Unraveling the Enigma of Sanctions: Unveiling their True Impact on the Russian Economy

Unraveling the Enigma of Sanctions: Unveiling their True Impact on the Russian Economy
© 2023 Steven Alber. All rights reserved.

The West has been aiding Ukraine in its conflict against Russia through military assistance and economic sanctions. The delivery of weapons and ammunition has increased in preparation for a new Ukrainian offensive. However, there are concerns about the effectiveness of Ukrainian air defenses and artillery against entrenched Russian defenses. Economic sanctions have been implemented through ten rounds since 2014, but the effectiveness of these sanctions on the Russian economy is debatable. The threat of sanctions was intended to deter Russia's aggressive actions, but it failed to do so. If Russia had succeeded in its intended short war, the message to Western policy-makers would have been that tough measures are ineffective.

The Western response to Russia's invasion of Ukraine has been severe, with over 12,000 sanctions put in place since the invasion, including restrictions on Russian gas and coal exports, a price cap on oil exports, and freezing $300 billion of Russian assets. The sanctions have been implemented by several countries, including the US, EU, UK, Switzerland, Canada, Australia, New Zealand, and Japan. The economic impact was expected to be substantial, with the ruble depreciating, the Moscow Stock Exchange closing, and the Russian economy forecast to contract up to 15% in 2022. Inflation in Russia is also spiking, and over 400 multinational companies have left Russia. The hope was that these sanctions would have an impact on Russia's fighting capacity, drain public support, and encourage compromise in peace negotiations.

Despite the severity of the Western sanctions against Russia, the actual impact has been limited. The Russian economy coped better than expected, with higher oil and gas prices increasing state revenues and enabling debts to be repaid. Non-Western countries felt no obligation to take notice of the sanctions, and Russian technocrats showed ingenuity in managing the economy efficiently. While some Russian banks lost access to SWIFT, others retained access for oil and gas payments, and trade is increasingly in Yuan. The impact of individual sanctions has also been limited, as individuals make do with alternative holiday destinations and transfer assets to friends and family. The effort to pressure the regime through the oligarchs probably reflected an exaggerated belief in their importance in Russian decision-making. Smuggling and new trading partners have replaced some of the old trading relationships, with parallel imports and increased exports from countries like Armenia and Serbia to Russia.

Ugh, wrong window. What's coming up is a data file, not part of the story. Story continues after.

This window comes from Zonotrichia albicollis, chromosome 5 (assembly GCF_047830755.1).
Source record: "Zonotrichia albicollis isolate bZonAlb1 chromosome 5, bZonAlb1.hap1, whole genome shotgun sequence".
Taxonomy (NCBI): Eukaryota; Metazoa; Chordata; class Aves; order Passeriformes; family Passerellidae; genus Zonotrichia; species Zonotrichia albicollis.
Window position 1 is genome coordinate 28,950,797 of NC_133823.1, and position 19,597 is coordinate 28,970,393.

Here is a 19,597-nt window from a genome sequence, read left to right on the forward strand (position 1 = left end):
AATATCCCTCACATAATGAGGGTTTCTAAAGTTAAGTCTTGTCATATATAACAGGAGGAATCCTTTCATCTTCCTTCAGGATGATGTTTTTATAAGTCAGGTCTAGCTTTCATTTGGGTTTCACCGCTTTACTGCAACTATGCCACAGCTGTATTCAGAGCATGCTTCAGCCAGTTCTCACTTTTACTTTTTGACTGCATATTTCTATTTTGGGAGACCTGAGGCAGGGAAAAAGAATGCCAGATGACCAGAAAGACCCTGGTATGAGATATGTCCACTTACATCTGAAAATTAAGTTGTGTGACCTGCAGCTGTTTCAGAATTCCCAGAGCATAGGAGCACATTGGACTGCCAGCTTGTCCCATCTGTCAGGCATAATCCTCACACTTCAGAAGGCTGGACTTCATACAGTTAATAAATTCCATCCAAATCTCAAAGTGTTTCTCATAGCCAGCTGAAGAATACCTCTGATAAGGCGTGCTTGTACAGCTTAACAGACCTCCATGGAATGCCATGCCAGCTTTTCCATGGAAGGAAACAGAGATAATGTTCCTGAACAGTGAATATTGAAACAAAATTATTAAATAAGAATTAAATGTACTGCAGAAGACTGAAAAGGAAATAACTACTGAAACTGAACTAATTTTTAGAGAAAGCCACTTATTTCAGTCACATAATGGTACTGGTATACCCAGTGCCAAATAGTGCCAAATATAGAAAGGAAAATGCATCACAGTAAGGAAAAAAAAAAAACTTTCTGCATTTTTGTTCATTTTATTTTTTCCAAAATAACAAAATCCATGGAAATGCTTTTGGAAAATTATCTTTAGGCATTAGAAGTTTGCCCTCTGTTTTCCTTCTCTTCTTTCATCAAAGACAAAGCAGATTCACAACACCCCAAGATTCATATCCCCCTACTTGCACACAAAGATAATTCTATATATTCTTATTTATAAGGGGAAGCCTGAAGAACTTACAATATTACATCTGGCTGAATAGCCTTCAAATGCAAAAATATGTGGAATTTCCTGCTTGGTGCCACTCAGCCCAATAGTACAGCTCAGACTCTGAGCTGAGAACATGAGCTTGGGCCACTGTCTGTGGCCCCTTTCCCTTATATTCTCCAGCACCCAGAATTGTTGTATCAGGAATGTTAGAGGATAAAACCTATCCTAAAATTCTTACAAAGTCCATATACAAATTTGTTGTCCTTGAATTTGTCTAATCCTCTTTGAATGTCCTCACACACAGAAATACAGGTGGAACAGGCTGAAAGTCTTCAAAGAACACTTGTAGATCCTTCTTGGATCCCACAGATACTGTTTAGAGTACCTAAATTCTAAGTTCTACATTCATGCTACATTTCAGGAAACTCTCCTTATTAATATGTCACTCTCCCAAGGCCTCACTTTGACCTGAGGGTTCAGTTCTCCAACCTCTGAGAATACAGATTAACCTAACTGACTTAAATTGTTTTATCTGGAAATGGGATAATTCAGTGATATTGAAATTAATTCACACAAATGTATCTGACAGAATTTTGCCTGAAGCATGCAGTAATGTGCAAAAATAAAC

The failure of Western sanctions against Russia has been lamented by many, with the IMF upgrading its forecast for the Russian economy from a 2% fall to 0.3% growth this year and 2% growth in 2024. This reinforces the view that Putin can cope with a long war and sustain the economy even as it replenishes and reconstitutes its damaged armed forces. However, some analysts argue that Russia's economy is suffering more than is superficially apparent, with long-term prospects being bleak and shortages and budgetary pressures affecting military capabilities. The IMF's forecast is on the high end, with the World Bank forecasting a 0.2% contraction and the OECD forecasting a 2.5% contraction. The accuracy of Russian statistics has also been called into question, with some suggesting that they are a collection of lies and distortions intended to convince people at home and abroad that the economy is chugging along despite the war and that Western sanctions are ineffective.

Oil and Gas: The Paradox of Sanctions

The recent deficit in the Russian economy has been caused not only by the costs of war but also by the fall in oil and gas prices, which has led to tax revenues being almost halved. Despite past efforts to diversify the economy and encourage manufacturing, Russia remains highly dependent on energy exports, and the performance of the oil and gas sector is at the heart of every assessment about the state of the Russian economy.

The paradox of sanctions lies in the fact that both Russia and the West saw the energy sector as a way to coerce the other. Russia saw Europe's dependence on its gas as one of its vital levers in persuading the West to abandon Ukraine, while Europe was trying to coerce Russia by denying it revenues. Even though Germany abandoned the NordStream 2 gas pipeline project after the annexation of Crimea, the Kremlin saw how Germany remained keen to persevere with it. This led to anxiety in Berlin and elsewhere in Europe about where the logic of sanctions might lead.

Russia found a sweet spot in the market where cutting gas supplies pushed prices up to cause the maximum hurt to Europe while allowing it to maintain or even increase its revenues. As an act of coercion, this failed, and instead of persuading Europeans to rethink their support for Kyiv, it injected urgency into the search for energy saving measures and alternative sources of supply. Gas prices fell, and with them, Russian revenues.

With regard to oil, the jump in prices after the invasion was the result not so much of shortages as market panic. The West agreed on a scheme last year to prevent Russia from selling oil above a price of $60 per barrel. Europeans no longer buy Russian oil, and the bulk of its crude exports are now going to India and China. However, this does not mean that they have been successful in getting the prices they need. Even to willing buyers, Russia is still having to sell at just above $60.